Police to take over traffic enforcement powers
The tussle between the Ministry of Police and the Land Transport Authority (LTA) over traffic enforcement powers is over.
The Ministry of Police advised in a public notice dated April 26, 2019 that the transition of the traffic unit from the LTA to the Ministry will go into effect Monday, April 29.
"Therefore, the Ministry of Police will be undertaking all the duties and responsibilities related to traffic enforcement. We ask for your patience whilst we through this transition," the public notice read.
The public notice was posted on the Ministry of Police's Facebook page last Friday, three days after Cabinet met and endorsed the changes
Deputy Police Commissioner, Papali’i Monalisa Keti, told the Samoa Observer that they are working with the Attorney General's Office and the LTA to ensure a smooth transition.
“We have yet to complete the transition and we are working with the Attorney General’s Office and the L.T.A. to sort out the alteration, before the actual transition takes place.
“So the public notice is to inform the public the traffic police officers be conducting traffic enforcement on the public road, come Monday,” she said.
Papali’i downplayed concerns about the minimal time-frame being given by the Cabinet to see through the transition of L.T.A. officers to the Police.
“Not necessarily, we will be working on the actual transitioning next week with the A.G.’s office as well as the L.T.A.,” she added.
Last year Commissioner of Police, Fuiavailiili Egon Keil wrote to the Prime Minister and the Police Minister, Tuilaepa Dr. Sa'ilele Malielegaoi to request that the Road Traffic Act 2009 is amended to enable Police to create and print its own traffic offence notices, issue traffic citations and get credit for revenue generated from traffic fines.
“Additionally, not mentioned in the previous correspondence for Cabinet, to reconsider returning all law enforcement functions related to traffic enforcement to the Samoa Police Service. After all Samoa Police Service is a 24-hour law enforcement entity, unlike Land Transport Authority.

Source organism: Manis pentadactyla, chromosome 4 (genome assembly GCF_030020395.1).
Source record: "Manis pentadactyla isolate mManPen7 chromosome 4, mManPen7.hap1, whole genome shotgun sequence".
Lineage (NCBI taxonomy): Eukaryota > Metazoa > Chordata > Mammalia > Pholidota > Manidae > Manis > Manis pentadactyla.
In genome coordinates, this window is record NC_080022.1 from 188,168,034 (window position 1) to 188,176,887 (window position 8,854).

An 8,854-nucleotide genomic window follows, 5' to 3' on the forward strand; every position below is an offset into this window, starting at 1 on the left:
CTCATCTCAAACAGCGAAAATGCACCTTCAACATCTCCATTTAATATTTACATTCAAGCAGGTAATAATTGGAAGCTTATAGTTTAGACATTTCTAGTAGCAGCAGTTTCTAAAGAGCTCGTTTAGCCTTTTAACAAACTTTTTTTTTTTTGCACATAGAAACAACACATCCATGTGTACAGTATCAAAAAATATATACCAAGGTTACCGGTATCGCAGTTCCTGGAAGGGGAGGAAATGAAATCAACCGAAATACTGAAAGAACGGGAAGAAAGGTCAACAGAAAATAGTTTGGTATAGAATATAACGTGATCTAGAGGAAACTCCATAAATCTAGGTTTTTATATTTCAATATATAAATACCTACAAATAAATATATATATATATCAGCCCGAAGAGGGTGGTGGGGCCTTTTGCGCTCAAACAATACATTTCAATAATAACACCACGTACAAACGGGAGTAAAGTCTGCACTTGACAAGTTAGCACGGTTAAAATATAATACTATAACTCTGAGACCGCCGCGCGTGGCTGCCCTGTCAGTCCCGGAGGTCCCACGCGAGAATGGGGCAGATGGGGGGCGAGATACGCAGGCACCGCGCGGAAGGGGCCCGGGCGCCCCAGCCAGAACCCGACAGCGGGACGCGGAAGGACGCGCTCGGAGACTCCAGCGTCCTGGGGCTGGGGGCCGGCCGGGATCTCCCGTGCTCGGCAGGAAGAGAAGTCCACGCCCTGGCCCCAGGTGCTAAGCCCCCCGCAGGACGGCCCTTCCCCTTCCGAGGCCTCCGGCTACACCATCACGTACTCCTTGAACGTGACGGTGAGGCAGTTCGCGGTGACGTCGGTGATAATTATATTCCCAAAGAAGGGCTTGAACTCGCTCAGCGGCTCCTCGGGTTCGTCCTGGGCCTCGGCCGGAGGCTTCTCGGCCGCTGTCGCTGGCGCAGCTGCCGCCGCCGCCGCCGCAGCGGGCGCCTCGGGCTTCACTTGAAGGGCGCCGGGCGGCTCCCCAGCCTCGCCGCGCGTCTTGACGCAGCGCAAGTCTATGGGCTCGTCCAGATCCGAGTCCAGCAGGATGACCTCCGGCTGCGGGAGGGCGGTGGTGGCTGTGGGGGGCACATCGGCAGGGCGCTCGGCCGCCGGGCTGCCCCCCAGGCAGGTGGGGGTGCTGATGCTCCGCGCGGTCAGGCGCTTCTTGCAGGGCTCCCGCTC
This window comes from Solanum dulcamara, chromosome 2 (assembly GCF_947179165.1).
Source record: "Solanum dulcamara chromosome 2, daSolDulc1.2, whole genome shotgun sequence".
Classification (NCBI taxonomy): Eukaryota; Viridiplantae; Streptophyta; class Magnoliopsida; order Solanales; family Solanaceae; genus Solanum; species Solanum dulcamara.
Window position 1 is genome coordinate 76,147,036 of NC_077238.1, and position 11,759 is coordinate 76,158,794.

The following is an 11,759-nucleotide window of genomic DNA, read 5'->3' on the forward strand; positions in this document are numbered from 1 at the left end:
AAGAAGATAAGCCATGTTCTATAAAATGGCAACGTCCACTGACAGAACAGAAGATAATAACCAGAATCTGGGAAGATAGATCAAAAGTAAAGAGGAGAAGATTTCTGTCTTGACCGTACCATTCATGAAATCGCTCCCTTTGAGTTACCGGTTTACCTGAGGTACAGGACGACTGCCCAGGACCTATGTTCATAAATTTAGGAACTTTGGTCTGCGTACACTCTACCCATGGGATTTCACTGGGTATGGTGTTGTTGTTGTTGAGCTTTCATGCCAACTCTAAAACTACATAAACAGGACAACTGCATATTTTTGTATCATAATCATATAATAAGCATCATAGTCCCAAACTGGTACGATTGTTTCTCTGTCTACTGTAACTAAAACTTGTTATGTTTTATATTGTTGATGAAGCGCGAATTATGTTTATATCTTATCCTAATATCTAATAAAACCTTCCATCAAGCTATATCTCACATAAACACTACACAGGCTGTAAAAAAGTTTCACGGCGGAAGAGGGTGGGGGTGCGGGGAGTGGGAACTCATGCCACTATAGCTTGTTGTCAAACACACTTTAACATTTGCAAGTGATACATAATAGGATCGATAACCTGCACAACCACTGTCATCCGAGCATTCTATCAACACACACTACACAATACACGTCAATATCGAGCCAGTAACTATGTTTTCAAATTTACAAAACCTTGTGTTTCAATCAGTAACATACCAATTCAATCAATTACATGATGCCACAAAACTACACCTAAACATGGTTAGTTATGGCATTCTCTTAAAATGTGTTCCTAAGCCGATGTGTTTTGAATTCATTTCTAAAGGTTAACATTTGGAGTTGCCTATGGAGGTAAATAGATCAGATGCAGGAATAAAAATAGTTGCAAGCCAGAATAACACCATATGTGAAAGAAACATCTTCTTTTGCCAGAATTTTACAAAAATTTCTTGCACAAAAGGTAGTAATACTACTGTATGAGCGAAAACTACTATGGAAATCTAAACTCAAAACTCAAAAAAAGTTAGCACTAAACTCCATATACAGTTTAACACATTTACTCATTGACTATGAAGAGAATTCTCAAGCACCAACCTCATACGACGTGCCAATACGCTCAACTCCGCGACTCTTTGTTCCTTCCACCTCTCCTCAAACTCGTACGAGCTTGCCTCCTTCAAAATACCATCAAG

"With Land Transport Authority’s efforts directed away from street enforcement, they can focus on administrative mandates such as driver’s license and vehicular registration requirements, including road construction and maintenance and vehicular safety inspections conducted on their premises,” Fuiavailiili wrote in his letter.
Emails sent to the L.T.A. Chief Executive Officer, Galumalemana Ta’atialeoitiiti Tutuvanu-Schwalger, to seek her comment on the impact of the Government's decision on the authority did not get a response.
However, earlier this year, Galumalemana noted the high volume of minor traffic offences being processed by the Traffic Division was set up under Land Transport Authority to deal with minor traffic offences.
According to Galumalemana, there are valid reasons why the responsibilities of traffic law enforcement were transferred from the Ministry of Police to the Land Transport Authority. These included the increasing prevalence of minor traffic offences, such as not wearing seat belts and driving without a license – leading to a high volume of notices being issued.
The staffing numbers at the Land Transport Authority will also be affected if the Cabinet agreed to the proposed amendments, she added at that time.